Court Vision: Hornets top Knicks; Walker may need surgery

Al Jefferson did not start, playing 30 minutes off the bench, and finished with nine points on 4 of 14 shooting.

Charlotte shoots poorly again and wins again as it beats New York 76-71 Saturday night.

1. CHO: HORNETS TO DETERMINE SOON IF KEMBA NEEDS SURGERY

Hornets point guard Kemba Walker missed his third game in his last five Saturday night because of extreme soreness in his left knee because of a cyst on the meniscus. Surgery may be a possibility. 

Charlotte general manager Rich Cho exclusively told FoxSports.com that it’s a waiting game on whether or not Walker, who is averaging 23.0 points per game in his last 21 outings, will need surgery. 

"That’s what we’re waiting to find out," he said. 

When asked what the timetable was for determining whether Walker will have the cyst removed, Cho said soon.

"We’ll know sometime later next week," he said. 

Prior to the flare up, Walker had scored 28 or more points in his previous six games, the longest such streak of his career and the second-longest streak in the NBA this season behind only Russell Westbrook’s nine straight for Oklahoma City.

He’d been on the best shooting streak of his career, making 44.6 percent for the field over his last 19 games, including 37.4 percent from 3-point range. During that stretch, he’d scored 20 or more 14 times.

Walker returned to the starting lineup Wednesday night against Miami, after having missed the two previous games. He also played Friday against Cleveland. However, he combined to shoot 7-for-31 in the two contests before missing Saturday.

The Hornets would like to avoid Walker going under the knife if at all possible, but it may be something they can’t avoid. The question is whether or not it may be better to get it over and done with by having surgery now as opposed to it being a lingering issue the rest of the season. 

Dr. James Romanowski of Gill Orthopaedic in Charlotte said in general terms and not specifically to Walker since he’s not Walker’s doctor that there are two different ways to combat the injury.

"The cyst is usually painless, but if the pressure builds up high enough, symptoms may occur," said Romanowski, who is formally a team physician with the NFL’s Cincinnati Bengals. "One of the early treatment options is aspirating, or pulling the fluid out the cyst with a needle, but this treatment tends to have a high recurrence rate and only temporarily relieves the pressure."

Romanowski said surgery would likely be a last resort.

"The worst case scenario would be a knee scope to address the meniscal tear and possibly removing the cyst through a separate incision to close down the pocket," Romanowski said. "If so, the recovery time is two-four weeks, afterwards. Either way, the long term prognosis is good."

2. ONCE AGAIN, ROBERTS STEPS UP

Reserve guard Brian Roberts doesn’t panic whenever he’s called upon to lead the team, which he’s had to do lately with Walker’s injury. And against the Knicks (8-37), he was a main reason why the Hornets (19-26) won.

Roberts finished with a team-high 17 points on 5-of-9 shooting, including going 6-for-6 from the free throw line, a couple of which were able to ice the win at the end.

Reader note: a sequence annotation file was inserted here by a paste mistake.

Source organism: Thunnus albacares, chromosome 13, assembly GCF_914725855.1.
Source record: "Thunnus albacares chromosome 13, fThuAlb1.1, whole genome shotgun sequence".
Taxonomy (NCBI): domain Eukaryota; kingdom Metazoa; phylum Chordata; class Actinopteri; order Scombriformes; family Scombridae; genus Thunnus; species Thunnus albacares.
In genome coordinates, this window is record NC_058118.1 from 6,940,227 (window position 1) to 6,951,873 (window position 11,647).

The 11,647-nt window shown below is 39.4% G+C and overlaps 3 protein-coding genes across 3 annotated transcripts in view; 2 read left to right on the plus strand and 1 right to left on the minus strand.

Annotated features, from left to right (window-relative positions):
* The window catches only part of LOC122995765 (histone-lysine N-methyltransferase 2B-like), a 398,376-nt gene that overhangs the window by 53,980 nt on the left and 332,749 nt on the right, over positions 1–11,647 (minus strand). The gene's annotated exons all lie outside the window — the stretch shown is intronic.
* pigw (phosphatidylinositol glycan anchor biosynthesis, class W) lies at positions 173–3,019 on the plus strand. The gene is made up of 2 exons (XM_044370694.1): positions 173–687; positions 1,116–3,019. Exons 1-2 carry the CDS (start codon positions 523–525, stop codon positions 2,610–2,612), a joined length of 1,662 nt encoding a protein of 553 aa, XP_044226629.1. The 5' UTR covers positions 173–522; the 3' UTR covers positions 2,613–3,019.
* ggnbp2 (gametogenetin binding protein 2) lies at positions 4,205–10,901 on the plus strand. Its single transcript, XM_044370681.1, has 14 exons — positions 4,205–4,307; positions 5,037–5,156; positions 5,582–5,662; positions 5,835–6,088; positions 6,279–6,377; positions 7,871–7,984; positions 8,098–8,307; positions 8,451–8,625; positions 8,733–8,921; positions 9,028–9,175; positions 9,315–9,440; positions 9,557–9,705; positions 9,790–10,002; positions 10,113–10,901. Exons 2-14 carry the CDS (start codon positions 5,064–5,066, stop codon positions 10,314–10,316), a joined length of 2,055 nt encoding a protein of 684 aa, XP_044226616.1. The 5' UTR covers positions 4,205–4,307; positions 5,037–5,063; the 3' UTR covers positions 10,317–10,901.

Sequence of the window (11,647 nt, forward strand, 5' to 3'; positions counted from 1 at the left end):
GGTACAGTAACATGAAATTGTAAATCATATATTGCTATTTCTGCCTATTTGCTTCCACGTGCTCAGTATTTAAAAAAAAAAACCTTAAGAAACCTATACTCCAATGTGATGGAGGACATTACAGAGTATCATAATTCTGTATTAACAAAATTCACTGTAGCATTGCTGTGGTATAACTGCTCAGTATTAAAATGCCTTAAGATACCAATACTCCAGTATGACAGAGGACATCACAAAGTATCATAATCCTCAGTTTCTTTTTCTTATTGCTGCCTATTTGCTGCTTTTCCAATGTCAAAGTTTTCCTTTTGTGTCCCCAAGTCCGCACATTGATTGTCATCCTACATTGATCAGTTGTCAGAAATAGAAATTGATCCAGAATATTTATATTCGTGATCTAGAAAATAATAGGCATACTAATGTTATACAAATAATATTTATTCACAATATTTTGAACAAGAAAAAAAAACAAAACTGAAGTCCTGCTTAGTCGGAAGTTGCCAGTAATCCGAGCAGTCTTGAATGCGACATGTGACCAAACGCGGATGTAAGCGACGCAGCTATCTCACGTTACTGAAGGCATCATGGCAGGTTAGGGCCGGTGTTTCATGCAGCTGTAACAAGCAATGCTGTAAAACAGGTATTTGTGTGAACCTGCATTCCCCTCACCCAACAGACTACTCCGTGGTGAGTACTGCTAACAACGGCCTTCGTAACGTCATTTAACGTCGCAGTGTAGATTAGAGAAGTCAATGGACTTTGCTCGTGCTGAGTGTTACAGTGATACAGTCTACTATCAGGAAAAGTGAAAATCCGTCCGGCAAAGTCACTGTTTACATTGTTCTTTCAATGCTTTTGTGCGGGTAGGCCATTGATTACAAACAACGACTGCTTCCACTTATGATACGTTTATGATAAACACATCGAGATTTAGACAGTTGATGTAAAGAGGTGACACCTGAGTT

"He played really well," Hornets coach Steve Clifford said of Roberts. "One of the advantages of bringing him here (as a free agent) was he started so many games last year (in New Orleans) that he’s comfortable in the role."

For Roberts, being thrown into a starting role and an important one is something that doesn’t faze him one bit. 

"Just to know I can come in and help the team win at the starting point guard position is something you can’t teach," he said. "Once you go through it, you have confidence, especially after you’ve been successful."

Depending on what happens with Walker, the Hornets may need Roberts much more extensively over the next few weeks.

3. GOOD SHOOTING HARD TO COME BY FOR CHARLOTTE

Once again, Charlotte found it difficult to put the ball in the basket, shooting just 32.9 percent from the field. Moreover, it had just 10 field goals in the first half despite taking 39 shots. By the way, that equates to 25.6 percent.

But this is really nothing new for the Hornets, who have found the going tough of late even during their winning streak.

To underscore just how difficult it’s been to score, they’re shooting just 36.9 percent over the last six games, yet the Hornets record is 5-1.

However, that’s nothing new. The Hornets rank 29th out of 30 NBA teams in shooting percentage at 42.4 percent. The only team to rank worse is Philadelphia at an awful 40.9 percent.

But even as bad as that is, their shooting of late has been even worse, cracking the 41 percent mark just once over their last seven games, which includes Saturday. 

However, despite the poor shooting, Charlotte has been able to win because of the very good defense it is playing. 

Prior to Friday’s game against Cleveland, the Hornets had held their opponents to 22 or fewer points in 14 of their previous 16 quarters and to 80 or fewer points in three straight games. 

"You just have to find a way," Roberts said. "And this team is doing that. What we’ve become is a very good defensive team and that’s something that we can rely on right now."

7 — The number of blocked shots by Hornets center Al Jefferson had, which ties a career high that he set against Minnesota in 2010.

37-18 — The free throw shot discrepancy between Charlotte and the Knicks, who only made nine of their attempts. 

"We fought hard right from the beginning. We had good purpose. We did enough things to win and that’s a good win," Clifford said. 

Follow Brett Jensen on Twitter @Brett_Jensen